July 22, 2005
The sleaze hits the fan: An increasingly worried Labour claims National is US pawn



Classified By: Charge D'Affaires David R. Burnett,


for reasons 1.4 (b) and (d).

1. (C) Summary: Facing rapid losses in the polls, the ruling

Labour Party has apparently decided to play the anti-American

card, telling New Zealanders that a vote for the National

Party means a vote against New Zealand's independent foreign

policy. Embassy Wellington is in general keeping a low

profile on this and other election-related issues. However,

we released a press statement in response to veiled Labour


allegations that U.S. interests are funding and controlling

the National Party's campaign. We have also quietly warned

the Government that we will similarly respond to any further

baseless allegations. Labour's actions are not without risk

to its own interests: more than one media report has

expressed suspicions that the Government is trying to divert

attention from its problem-plagued domestic policies. In

light of Labour's actions, Ambassador Swindells strongly

recommends that Washington reconsider whether Agriculture

Secretary Johanns should visit New Zealand just weeks before

the general elections (see para 13). End Summary.




2. (SBU) After months of appearing invulnerable to a series

of scandals and controversies, the Labour Government's armor

is apparently beginning to crack. A series of polls

conducted in recent weeks has shown support for the

opposition National Party is increasing at the same time as

Labour's is falling. The most recent polls, conducted over

the weekend, have shown National now leads Labor by between

three and five percentage points, although neither party has

majority support. (A One News/Colmar Brunton poll issued

July 18 showed National's support at 42 percent vs. Labour at

39 percent; a July 16 Fairfax New Zealand/AC Nielson poll

showed 42 vs. 37 percent, respectively.)

3. (C) It is now almost certain that elections will not be

held until mid-September rather than late August, and

Labour's worry over its recent slide is at least partly

responsible for the later date. But although the Prime

Minister is not likely to announce the election date formally

before August 20, campaigning is already well underway and is

becoming more personal and vicious. In a recent speech, Dr.

Brash called PM Clark "a petty, spiteful, deceitful leader

whose government was 'rotten to the core.'" Meanwhile, an

apparently worried Labour has made the decision to play the

anti-American card: senior Labour officials have begun to

imply that a vote for National would mean a vote against an

independent NZ foreign policy, and a vote for a U.S.-run NZ


4. (SBU) On Tuesday, PM Clark and Michael Cullen each

claimed in separate speeches that the question of National

leader Don Brash's credibility would be a cornerstone of

Labour's campaign. At the same time, Labour began to run

advertisements in local newspapers and on buses that include

a statement Brash made about the Iraq War some time ago --

that given the evidence surrounding Saddam and weapons of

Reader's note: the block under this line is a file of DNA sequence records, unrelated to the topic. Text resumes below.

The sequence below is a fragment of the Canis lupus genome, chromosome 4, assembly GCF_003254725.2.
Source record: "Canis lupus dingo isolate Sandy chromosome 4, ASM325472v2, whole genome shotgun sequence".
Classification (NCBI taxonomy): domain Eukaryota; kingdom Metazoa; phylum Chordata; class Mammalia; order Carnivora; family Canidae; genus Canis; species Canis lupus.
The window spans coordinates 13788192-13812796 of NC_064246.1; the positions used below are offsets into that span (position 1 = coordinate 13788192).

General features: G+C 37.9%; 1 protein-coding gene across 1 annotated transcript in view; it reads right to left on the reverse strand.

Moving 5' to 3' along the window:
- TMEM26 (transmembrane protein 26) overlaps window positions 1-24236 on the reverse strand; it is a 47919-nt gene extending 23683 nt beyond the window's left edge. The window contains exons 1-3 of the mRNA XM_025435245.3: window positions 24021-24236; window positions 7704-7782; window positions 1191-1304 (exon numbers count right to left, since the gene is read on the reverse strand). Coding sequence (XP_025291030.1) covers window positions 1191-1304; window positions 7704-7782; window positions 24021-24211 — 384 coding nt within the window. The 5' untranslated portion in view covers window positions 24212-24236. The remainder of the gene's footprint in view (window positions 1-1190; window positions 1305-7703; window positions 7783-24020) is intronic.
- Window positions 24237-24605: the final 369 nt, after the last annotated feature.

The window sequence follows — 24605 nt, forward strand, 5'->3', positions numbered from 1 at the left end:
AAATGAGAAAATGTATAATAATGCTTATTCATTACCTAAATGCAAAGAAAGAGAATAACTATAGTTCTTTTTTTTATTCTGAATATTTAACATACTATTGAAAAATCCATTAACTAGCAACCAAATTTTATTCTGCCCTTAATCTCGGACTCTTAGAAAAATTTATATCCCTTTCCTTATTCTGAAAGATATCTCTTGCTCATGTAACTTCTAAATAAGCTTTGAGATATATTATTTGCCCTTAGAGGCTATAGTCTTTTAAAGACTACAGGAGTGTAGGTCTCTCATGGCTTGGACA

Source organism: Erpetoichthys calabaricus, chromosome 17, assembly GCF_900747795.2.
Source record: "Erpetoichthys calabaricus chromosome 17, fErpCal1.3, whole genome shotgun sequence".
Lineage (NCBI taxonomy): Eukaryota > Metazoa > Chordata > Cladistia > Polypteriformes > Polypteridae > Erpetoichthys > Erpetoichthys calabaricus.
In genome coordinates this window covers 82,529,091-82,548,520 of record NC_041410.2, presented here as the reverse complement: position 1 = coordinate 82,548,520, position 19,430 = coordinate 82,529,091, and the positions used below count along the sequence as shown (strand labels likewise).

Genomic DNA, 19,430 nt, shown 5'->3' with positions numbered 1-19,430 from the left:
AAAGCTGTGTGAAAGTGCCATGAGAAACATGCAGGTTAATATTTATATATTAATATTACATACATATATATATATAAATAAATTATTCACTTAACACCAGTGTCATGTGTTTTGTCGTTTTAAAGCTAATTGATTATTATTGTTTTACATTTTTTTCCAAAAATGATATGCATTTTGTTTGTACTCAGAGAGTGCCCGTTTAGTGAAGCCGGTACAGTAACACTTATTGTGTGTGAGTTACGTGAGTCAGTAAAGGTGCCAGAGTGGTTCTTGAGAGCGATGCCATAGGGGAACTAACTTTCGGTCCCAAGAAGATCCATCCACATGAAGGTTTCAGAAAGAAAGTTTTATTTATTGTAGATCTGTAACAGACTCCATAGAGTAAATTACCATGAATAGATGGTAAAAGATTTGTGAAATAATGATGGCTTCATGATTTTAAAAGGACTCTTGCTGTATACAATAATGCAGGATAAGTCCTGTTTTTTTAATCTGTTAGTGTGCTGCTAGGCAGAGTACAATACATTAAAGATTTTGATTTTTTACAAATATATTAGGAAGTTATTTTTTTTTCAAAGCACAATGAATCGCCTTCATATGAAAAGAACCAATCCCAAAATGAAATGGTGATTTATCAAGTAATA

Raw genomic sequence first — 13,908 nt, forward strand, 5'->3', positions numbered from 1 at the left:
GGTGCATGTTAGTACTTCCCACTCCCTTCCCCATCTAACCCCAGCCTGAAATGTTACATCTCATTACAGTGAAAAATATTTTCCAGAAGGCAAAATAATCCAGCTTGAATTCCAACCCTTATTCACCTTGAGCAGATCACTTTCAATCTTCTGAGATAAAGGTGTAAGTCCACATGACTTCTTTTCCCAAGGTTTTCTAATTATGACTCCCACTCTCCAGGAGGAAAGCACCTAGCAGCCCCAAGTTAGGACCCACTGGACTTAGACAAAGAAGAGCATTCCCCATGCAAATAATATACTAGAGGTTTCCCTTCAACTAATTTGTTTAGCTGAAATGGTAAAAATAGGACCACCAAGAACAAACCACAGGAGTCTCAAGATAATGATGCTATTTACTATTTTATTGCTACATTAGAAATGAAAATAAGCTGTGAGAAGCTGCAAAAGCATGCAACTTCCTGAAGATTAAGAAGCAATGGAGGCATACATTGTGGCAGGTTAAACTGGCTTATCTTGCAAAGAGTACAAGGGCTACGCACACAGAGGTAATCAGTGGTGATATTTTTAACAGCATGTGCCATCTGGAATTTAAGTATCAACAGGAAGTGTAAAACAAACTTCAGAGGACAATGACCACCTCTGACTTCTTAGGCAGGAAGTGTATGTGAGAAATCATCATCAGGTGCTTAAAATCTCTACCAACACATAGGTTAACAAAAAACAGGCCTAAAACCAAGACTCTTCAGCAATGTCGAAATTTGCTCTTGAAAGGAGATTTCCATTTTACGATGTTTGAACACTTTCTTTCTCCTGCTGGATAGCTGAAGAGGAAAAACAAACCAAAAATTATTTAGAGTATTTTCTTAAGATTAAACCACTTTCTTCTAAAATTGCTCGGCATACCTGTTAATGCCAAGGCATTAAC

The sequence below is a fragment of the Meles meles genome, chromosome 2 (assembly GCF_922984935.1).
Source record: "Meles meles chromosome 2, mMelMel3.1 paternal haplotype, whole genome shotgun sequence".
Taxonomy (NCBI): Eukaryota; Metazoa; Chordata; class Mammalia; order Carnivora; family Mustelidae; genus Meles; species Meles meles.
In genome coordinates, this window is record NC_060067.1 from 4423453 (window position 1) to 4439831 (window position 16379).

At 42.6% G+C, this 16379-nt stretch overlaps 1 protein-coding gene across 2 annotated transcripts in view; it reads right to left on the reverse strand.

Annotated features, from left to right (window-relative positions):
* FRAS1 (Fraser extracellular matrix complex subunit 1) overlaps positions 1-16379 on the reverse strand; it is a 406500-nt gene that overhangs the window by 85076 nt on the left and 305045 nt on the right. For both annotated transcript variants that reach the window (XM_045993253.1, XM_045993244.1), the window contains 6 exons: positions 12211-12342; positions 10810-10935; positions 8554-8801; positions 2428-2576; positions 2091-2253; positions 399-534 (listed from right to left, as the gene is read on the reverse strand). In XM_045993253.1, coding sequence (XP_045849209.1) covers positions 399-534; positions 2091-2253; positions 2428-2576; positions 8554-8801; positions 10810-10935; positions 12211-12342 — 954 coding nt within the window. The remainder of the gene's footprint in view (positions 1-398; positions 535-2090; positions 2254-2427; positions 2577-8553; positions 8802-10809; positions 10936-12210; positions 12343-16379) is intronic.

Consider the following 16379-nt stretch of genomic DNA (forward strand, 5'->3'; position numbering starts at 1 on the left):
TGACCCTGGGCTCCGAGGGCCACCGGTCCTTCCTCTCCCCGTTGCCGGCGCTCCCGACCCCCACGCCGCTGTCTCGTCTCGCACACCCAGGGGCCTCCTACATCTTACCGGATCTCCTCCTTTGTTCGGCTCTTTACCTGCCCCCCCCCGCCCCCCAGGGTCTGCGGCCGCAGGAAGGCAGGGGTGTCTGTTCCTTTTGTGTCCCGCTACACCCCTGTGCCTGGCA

mass destruction, he too would have "done the same thing as

President Bush" i.e., sent New Zealand troops to participate

in Operation Iraqi Freedom. Young Labour also put up posters

showing side-by-side photos of Brash and the President,

together with the accompanying slogan "Can you spot the

difference?" Cullen also questioned in his speech where

National was getting it's money, claimed that the party had

much more money than Labour, and implied that some funds were

coming from overseas.

5. (SBU) In response, Brash told the media that Labour was

just trying to divert attention from the Government's

domestic policies. Obviously wishing to avoid the question

of the Iraq war, which remains deeply unpopular here, Brash

also stressed that the past was the past and it makes no

sense to talk about what he would have done two years ago.

Undaunted, Foreign Minister Goff issued an official statement

claiming that Brash's Iraq policies were a legitimate

question: Australia has recently decided to send more troops

to Iraq; would Brash as PM make a similar decision? After

repeated questions by the media, Brash later fleshed out his

stance, "In some circumstances we (i.e., a National-led

Government) might certainly go with the United States but we

make that judgment in the light of what's in New Zealand's

best interests."




6. (SBU) On July 23, Education Minister Mallard upped the

ante. During a press conference that was ostensibly on the

Government's education policies, he alleged that "the lead

bag man" for Brash "is an American..." and that "we will name

him at the appropriate time." Mallard then went on to say

that "..if you say nukes gone by lunchtime and you have very

close relations on Iraq and may or may not have made promises

to send troops to Iraq the fact that an American is

collecting cash for you is I think pretty interesting." He

also said that "...Brash has indicated that he will act on

American lines more than any government in New Zealand ever

has in the past," and added that National's campaign is being

written by Americans. While claiming that his remarks were

not directed at Americans or the Bush Administration, Mallard

clearly meant to hint at U.S. Government connection to

National's financers, remarking, "...I think New Zealanders

expect our policies...to be written in Wellington not


7. (SBU) Despite the fact that the Charge had hosted Mallard

to dinner the night before, the Embassy first learned about